Goodbye Regulations, Hello Impending Global Financial Crisis

Prof.dr. Gerald Epstein

Ten years after the last financial crisis, Republicans — with backing from many Democrats — have made sure that Wall Street can return to its old ways of doing business by repealing the Dodd-Frank Act, which acted up to now as a very mild regulatory regime to rein in the predatory nature of financial capital. The decision to repeal Dodd-Frank was justified on the grounds that it put a break on economic growth. Gerald Epstein, professor of economics and co-director of the Political Economy Research Institute at the University of Massachusetts at Amherst, argues that this is not true at all. In this exclusive Truthout interview, Epstein notes that it is now very likely that the “toxic, speculative activities” of the Wall Street crowd will return with a menace, thereby preparing the groundwork for the next global financial crisis.

C.J. Polychroniou: Following the financial crisis of 2008, a bill was passed in 2010 under the Obama administration that sought to contain risks in the US financial system. The bill, which was sponsored by US Sen. Christopher Dodd and US Rep. Barney Frank, was rather weak as a regulatory regime. Nonetheless, it was severely criticized by conservatives. Donald Trump delivered a mixed message in running for president, railing against the big banks and Hillary Clinton’s connections to Wall Street, while at the same time promising more deregulation. Now, Congress has passed and President Trump has signed into law a comprehensive financial deregulation law, “The Economic Growth, Regulatory Relief, and Consumer Protection Act.” In addition, Trump-appointed financial regulatory agencies such as the Securities and Exchange Commission (SEC) have implemented policies to loosen regulations further on a variety of financial institutions and activities. The backers of rolling back Dodd-Frank have claimed that financial deregulation will increase economic growth and provide more credit to households and business. First, what were the weaknesses of the Dodd-Frank Act, and did it actually contribute to anemic economic growth, as its Republican critics like Paul Ryan and others are arguing?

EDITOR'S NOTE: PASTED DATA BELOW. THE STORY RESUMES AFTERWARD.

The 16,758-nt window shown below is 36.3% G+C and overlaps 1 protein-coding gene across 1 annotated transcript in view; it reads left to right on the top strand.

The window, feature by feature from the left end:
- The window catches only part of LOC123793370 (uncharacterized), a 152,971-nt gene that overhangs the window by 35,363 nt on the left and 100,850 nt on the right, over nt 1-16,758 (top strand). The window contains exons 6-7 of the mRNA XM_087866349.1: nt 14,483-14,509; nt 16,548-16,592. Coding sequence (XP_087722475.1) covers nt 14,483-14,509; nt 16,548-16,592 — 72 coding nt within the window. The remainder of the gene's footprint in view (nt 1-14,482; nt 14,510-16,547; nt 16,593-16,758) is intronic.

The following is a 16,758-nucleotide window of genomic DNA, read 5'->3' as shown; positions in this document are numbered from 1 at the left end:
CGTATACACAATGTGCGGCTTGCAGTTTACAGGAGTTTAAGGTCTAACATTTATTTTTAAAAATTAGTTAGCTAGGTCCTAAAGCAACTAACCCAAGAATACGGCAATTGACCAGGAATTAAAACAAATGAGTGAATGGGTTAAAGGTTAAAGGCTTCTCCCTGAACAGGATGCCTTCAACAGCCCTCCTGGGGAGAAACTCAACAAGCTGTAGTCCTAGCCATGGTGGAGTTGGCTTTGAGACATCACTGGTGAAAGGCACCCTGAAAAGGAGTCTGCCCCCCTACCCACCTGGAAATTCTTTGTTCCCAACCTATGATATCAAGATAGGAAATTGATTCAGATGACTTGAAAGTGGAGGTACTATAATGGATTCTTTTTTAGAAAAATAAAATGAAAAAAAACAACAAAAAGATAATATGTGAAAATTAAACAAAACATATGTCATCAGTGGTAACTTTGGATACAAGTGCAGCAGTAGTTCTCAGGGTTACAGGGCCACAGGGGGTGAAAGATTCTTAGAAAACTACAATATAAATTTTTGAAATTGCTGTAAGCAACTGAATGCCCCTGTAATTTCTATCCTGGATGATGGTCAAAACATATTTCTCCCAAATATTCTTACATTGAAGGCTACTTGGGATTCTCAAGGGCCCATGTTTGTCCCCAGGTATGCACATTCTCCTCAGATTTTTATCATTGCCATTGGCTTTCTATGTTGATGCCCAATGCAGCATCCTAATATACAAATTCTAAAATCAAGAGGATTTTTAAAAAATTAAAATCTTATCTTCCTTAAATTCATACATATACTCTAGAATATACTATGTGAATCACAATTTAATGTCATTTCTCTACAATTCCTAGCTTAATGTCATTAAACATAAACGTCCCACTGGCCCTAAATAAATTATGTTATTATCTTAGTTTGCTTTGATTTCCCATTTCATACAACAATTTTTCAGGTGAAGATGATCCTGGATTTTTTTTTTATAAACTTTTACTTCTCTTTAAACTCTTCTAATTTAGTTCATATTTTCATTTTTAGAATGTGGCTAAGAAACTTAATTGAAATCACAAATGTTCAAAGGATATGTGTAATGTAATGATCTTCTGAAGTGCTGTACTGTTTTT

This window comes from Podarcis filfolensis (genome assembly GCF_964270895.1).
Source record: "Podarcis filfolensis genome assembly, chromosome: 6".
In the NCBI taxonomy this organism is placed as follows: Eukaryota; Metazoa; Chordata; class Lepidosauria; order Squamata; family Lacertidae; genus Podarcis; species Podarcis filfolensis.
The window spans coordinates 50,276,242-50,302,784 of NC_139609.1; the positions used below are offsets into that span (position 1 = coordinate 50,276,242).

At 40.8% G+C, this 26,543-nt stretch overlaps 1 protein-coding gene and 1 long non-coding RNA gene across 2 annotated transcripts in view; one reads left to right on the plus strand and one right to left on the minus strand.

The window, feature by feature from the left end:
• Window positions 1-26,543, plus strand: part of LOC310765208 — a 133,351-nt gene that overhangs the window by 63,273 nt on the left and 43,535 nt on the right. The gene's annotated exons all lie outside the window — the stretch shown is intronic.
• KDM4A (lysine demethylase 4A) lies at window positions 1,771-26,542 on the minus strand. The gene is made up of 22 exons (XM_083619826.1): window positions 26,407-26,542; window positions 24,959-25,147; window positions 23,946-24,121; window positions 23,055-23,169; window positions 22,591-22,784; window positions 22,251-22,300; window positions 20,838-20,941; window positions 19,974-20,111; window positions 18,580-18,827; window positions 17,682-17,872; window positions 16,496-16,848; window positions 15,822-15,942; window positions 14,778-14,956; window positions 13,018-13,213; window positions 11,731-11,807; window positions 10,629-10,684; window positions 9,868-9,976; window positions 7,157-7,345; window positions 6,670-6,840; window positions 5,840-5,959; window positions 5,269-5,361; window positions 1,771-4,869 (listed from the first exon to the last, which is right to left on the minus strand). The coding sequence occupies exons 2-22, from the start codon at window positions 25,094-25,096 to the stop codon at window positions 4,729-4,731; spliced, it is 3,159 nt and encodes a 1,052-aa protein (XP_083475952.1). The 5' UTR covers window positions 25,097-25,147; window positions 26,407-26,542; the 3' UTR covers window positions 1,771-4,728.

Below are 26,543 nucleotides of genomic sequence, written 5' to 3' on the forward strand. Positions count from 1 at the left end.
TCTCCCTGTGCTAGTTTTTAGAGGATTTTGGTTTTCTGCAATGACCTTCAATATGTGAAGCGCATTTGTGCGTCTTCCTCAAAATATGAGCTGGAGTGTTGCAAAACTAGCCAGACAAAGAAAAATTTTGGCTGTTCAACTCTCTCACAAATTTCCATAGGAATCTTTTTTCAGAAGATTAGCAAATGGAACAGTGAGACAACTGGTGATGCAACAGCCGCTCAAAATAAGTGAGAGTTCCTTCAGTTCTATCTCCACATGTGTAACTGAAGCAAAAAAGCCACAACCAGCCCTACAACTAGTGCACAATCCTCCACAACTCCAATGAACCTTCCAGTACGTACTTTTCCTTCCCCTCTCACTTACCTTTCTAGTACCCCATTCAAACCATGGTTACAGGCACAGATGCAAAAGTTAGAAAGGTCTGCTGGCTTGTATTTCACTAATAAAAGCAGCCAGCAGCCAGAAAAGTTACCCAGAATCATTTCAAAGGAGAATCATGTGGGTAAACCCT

Gerald Epstein: The main weakness of the Dodd-Frank Act is that it did not break up the “too big to fail” financial institutions. As a result, these large financial institutions retained the power to blackmail the public to bail them out the next time there is a financial meltdown and, as we have seen since Trump was elected, to buy off enough politicians to roll back the weak financial regulations that were passed. More generally, Dodd-Frank had way too many loopholes that resulted from financial sector lobbying so that it could never be implemented in its strongest form.